• Photography: Cameron Allan Mckean
  • Photography: Cameron Allan Mckean

Satoshi Kimura: 100 Sounds & Movements / Aomori Nebuta 2

, 2013/09/12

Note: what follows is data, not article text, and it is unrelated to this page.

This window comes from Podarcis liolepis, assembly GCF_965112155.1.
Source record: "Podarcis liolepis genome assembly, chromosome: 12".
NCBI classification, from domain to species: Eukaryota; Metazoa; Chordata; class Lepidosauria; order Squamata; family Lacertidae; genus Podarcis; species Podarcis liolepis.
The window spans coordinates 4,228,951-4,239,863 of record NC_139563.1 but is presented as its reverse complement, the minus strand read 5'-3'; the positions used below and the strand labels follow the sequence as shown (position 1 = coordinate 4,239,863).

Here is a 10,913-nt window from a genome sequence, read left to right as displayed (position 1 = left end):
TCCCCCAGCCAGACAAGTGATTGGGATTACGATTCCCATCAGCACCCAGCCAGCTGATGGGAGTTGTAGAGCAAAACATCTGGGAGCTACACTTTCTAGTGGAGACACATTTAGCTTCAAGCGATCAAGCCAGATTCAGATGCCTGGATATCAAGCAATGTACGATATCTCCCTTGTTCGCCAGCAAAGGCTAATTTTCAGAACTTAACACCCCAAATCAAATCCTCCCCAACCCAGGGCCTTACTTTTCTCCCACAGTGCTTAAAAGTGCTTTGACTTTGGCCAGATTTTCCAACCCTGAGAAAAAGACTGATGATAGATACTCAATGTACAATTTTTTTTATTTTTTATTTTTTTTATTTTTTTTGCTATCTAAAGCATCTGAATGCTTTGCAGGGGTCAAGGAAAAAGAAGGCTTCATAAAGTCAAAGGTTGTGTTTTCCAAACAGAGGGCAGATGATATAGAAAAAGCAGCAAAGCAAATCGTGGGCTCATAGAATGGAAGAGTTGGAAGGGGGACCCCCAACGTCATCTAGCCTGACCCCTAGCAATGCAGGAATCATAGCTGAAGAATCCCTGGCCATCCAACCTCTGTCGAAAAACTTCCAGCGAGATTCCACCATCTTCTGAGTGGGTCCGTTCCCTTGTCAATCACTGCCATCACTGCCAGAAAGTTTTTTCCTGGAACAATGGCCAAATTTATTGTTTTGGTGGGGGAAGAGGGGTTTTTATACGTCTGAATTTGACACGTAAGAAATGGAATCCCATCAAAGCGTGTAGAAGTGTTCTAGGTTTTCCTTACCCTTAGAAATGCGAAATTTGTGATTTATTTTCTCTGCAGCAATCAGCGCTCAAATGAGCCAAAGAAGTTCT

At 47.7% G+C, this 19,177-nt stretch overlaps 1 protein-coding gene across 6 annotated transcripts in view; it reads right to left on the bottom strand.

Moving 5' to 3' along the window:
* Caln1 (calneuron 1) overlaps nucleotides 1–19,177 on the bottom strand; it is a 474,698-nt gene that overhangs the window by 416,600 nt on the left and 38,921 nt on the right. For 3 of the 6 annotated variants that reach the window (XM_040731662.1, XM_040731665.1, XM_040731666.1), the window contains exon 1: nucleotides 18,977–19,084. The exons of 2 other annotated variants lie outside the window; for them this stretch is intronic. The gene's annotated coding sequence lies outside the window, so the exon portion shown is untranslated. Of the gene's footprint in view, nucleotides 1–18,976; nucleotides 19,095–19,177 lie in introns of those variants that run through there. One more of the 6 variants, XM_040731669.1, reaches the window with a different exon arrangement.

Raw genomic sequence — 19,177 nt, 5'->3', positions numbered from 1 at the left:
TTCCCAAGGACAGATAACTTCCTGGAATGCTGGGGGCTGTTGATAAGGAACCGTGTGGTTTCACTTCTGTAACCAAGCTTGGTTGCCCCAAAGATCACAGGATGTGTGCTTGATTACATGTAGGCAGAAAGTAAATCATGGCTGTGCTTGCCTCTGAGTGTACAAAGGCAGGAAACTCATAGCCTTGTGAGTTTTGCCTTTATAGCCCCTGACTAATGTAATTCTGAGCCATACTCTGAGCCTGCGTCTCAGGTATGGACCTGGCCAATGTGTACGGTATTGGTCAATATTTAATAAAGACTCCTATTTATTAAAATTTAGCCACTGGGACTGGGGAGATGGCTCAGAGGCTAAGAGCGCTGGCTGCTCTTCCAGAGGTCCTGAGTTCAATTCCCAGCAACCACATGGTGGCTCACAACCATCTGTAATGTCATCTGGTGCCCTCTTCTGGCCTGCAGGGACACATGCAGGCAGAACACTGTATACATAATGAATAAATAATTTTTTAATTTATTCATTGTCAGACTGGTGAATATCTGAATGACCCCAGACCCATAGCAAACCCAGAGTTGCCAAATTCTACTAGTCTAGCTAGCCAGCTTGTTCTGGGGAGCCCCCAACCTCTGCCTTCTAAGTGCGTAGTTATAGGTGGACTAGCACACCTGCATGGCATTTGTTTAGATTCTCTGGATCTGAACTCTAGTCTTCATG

It’s sundown on August 2nd, the first day of the Nebuta festival. Before we can see the first Nebuta coming towards us, we hear the dancing Hayashi, surrounding the float in their haneto costumes, chanting over the sound of taiko drums, flutes and cymbals, encouraging spectators to join in. The Nebuta might be the focus, but it’s the Hayashi teams, each with around 100 members, that create the festival atmosphere of frenzied excitement. “The Hayashi are a big part of the Nebuta experience,” says Satoshi Kimura, an Aomori local who has been a Hayashi for 23 years. He plays a bamboo flute (“made from Aomori bamboo”) and cymbals, and is one of about 60 Hayashi in his group. Although two decades of practice seems like a long time, he is very modest about his position, “in terms of my career as a Hayashi, I’m still a beginner,” he says as he takes us to his weekly practice held inside Nebuta House, a new museum for Nebuta culture in Aomori. Even through the winter, while the city is covered in heavy snow, different teams of Hayashi meet each week across the city to practice their performances. Team membership is greatly prized and different teams have become renowned for their unique take on the traditional dance. “I switched between a number of floats, but for the past ten years I’ve been with Asahi Beer,” he says, referring to his team by its sponsor. “We never win, Hitachi always wins, because they do a good job of performing. They follow the rules but they never look excited.” For Kimura the purpose of dancing around the Nebuta is to create a sense of excitement. “Our team might be out of time when we play but I feel It’s our responsibility to make the people watching have fun. It’s not just about us sticking rigidly to tradition.” Kimura’s feelings are part of a larger concern about where the festival is headed. “In the old days the Nebuta were sponsored by local areas, not by brands,” Kimura becomes animated as he talks, this is something he is passionate about. “It used to be totally different. Now it’s too organised and caters too much to tourists. We want more people on the local level to be excited about it. We want more creativity and originality.” Everyone’s old days tend to be of the “good old” variety, but in Kimura’s case his complaints about the current state of the festival seem more than just misplaced nostalgia. The identities of Nebuta and Aomori are closely linked, and those locals taking part in the festival fear it is losing some of its old magic. For Kimura, it’s about passion, he wants a return to the time when the festival was run for, and by, the people who lived and breathed Nebuta. “Me team is always very excited and exciting. We’re Nebuta baka (‘Nebuta crazy’). You can feel the energy just by looking at our faces when we perform.”

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